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Invisible Women: "Boys don’t want to read books about women"

Invisible Women
Invisible Women: "Boys don’t want to read books about women"
By Caroline Criado Perez • Issue #89 • View online
Hellooooo GFPs! And how are you this fine morning? Nothing extraneous to report this week. The research for the podcast is going GREAT GUNS and I’m increasingly more EXCITED than TERRIFIED of releasing it into the wild. Other than that I have basically achieved nothing, so let’s move swiftly along into the main meat of the newsletter shall we? 😘

Our sponsor for March is Human Solutions. Human Solutions manages the world’s largest database of anthropometric human body scans and they are joining us throughout International Women’s Month, in support of the GFP mission of creating a world that is better designed for women 🙌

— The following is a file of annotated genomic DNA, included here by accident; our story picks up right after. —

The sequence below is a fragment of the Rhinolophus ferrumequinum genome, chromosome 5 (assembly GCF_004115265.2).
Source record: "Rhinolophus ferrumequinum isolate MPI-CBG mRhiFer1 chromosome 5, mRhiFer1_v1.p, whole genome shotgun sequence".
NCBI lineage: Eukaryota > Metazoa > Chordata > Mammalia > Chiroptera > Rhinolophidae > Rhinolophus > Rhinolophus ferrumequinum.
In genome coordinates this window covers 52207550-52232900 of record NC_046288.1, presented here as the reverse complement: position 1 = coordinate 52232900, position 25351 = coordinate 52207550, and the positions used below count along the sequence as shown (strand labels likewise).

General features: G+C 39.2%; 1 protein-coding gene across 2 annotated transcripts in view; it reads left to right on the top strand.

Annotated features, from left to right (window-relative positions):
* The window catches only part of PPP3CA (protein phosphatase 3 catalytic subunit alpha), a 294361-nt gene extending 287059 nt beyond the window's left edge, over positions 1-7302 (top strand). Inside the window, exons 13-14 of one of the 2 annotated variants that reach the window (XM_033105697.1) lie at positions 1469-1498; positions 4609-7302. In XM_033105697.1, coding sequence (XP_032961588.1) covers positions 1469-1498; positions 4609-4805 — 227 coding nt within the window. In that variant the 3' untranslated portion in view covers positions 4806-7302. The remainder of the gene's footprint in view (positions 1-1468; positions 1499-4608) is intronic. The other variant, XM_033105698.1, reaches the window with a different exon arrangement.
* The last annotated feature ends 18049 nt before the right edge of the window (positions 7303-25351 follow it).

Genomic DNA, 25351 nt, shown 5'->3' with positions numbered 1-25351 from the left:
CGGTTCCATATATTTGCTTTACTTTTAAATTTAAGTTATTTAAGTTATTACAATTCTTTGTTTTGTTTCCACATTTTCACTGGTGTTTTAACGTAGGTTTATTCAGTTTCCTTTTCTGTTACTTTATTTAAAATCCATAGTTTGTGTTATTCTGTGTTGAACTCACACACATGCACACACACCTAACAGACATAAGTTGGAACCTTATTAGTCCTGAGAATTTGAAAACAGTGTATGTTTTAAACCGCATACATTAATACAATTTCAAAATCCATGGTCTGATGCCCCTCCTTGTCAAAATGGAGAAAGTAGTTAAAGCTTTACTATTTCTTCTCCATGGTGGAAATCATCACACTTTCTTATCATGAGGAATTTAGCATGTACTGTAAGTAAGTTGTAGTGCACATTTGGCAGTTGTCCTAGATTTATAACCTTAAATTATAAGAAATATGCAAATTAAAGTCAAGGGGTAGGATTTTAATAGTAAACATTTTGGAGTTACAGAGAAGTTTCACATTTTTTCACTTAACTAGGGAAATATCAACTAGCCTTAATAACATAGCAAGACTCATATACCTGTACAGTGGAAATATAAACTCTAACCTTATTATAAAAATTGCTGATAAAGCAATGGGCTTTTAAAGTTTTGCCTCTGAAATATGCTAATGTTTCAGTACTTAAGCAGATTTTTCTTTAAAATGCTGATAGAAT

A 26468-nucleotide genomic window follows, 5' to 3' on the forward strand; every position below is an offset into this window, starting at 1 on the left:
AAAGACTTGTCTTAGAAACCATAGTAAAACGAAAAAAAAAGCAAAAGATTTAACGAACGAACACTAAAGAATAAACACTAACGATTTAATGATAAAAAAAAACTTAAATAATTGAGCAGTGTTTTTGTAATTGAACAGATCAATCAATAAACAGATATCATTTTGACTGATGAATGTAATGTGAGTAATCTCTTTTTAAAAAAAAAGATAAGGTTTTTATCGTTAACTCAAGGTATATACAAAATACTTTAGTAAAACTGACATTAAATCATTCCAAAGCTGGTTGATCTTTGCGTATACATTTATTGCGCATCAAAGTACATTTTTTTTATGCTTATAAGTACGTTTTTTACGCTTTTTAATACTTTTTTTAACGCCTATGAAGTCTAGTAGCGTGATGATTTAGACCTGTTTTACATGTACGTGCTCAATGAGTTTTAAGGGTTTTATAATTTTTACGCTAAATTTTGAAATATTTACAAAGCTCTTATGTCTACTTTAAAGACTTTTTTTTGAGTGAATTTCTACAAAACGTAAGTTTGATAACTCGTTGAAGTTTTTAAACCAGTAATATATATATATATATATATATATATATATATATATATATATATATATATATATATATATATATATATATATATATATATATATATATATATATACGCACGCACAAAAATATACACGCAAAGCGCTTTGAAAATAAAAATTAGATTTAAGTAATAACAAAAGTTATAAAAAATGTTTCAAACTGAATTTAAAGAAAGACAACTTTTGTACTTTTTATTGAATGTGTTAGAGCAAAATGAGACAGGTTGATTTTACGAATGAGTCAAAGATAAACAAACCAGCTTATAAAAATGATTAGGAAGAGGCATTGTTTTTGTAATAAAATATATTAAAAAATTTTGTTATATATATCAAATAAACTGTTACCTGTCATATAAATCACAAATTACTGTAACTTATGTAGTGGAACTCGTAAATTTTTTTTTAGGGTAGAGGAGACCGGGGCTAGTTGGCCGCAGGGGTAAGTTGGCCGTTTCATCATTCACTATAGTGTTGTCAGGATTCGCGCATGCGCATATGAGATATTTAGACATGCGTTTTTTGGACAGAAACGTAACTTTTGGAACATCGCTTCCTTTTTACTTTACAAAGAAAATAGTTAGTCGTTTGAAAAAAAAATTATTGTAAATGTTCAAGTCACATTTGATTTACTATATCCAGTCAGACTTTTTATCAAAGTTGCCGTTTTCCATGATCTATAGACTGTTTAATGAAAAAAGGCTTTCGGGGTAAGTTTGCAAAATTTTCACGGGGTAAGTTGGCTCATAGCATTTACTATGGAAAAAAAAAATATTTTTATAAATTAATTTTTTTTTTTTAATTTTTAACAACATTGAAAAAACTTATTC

This database is made up of over 100,000 3D scanned bodies of all shapes and sizes, and from different locations around the world. This anthropometric data is used to create digital avatars which can be placed in vehicles from everyday cars to bicycles, buses and space rockets, to ensure that critical controls can be viewed and accessed by all operators. The biometric data is used to model the ergonomics of female bus drivers and fighter pilots to make sure that they can reach the pedals, controls and mirrors — someone should tell Go North West Buses…
Human Solutions got started in the automotive industry, but their avatars are now used across industrial and fashion design to ensure critical equipment, PPE, clothing, footwear and glasses are correctly sized for every body. Take a look at some of the ways they are slowly making sure women are visible in the design of all products and are never excluded from pursuing their chosen professions by virtue of structural bias in design.